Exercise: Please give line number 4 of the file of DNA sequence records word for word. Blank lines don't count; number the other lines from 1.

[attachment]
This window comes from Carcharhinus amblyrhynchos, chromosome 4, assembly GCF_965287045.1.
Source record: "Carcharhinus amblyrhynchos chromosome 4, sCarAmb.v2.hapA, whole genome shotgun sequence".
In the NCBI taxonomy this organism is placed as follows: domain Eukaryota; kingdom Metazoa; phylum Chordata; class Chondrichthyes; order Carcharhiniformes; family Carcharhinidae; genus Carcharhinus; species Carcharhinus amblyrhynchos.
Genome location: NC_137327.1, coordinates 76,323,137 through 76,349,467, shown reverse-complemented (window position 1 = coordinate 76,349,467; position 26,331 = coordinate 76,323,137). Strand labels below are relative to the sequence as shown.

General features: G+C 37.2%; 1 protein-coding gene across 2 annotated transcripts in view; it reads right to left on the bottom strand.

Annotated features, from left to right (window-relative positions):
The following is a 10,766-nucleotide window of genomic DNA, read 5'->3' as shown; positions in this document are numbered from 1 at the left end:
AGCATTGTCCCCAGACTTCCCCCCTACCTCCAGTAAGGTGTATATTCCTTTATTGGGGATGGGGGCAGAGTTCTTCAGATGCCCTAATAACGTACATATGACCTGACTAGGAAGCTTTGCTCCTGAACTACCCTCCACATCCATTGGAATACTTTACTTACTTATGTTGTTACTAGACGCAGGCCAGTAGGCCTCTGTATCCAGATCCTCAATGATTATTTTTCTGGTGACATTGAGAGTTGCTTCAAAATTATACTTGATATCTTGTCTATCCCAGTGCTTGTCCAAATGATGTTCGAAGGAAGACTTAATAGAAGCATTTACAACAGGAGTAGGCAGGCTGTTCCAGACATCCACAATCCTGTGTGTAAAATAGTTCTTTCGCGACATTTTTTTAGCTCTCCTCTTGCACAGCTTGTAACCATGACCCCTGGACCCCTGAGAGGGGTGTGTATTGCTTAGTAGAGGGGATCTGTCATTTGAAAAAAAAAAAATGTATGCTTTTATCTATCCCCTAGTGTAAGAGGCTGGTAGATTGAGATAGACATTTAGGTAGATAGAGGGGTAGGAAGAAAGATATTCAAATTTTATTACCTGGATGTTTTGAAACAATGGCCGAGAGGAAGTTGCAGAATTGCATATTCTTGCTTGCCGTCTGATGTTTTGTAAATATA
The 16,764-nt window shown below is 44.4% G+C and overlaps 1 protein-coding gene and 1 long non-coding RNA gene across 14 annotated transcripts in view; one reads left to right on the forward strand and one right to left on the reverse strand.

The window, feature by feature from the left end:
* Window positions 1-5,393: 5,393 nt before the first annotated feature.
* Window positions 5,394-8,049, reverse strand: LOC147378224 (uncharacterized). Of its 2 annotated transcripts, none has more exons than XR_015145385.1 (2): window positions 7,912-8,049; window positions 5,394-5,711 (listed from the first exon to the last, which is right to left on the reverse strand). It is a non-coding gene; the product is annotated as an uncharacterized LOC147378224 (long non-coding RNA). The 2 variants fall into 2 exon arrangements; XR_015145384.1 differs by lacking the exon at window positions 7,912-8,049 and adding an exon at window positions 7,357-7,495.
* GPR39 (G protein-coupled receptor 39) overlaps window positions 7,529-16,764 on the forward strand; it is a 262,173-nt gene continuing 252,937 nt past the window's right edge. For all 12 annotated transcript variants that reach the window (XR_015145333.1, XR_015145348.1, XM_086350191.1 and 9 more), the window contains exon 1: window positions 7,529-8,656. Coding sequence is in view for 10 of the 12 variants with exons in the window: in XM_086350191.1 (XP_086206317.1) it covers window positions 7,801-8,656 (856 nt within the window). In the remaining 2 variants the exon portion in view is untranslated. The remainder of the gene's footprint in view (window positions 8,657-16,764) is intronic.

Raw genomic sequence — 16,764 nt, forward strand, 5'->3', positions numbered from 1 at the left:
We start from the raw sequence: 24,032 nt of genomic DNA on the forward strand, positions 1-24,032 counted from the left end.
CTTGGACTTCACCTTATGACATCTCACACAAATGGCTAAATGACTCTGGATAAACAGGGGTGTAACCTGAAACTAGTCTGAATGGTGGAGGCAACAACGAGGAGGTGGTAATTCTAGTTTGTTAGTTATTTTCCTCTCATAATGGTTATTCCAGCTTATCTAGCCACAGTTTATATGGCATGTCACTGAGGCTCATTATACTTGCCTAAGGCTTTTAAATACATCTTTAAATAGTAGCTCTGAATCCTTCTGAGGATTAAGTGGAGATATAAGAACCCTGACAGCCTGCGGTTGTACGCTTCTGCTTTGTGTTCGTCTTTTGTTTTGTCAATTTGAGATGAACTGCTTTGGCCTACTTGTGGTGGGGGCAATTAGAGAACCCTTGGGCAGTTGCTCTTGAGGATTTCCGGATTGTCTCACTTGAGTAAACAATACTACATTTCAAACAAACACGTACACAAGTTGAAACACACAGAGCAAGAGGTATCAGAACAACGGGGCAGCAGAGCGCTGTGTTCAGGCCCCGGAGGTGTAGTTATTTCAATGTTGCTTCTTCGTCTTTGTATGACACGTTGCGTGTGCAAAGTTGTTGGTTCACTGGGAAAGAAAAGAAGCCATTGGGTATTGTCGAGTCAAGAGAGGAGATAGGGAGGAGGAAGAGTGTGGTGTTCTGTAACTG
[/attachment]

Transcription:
Genome location: NC_137327.1, coordinates 76,323,137 through 76,349,467, shown reverse-complemented (window position 1 = coordinate 76,349,467; position 26,331 = coordinate 76,323,137). Strand labels below are relative to the sequence as shown.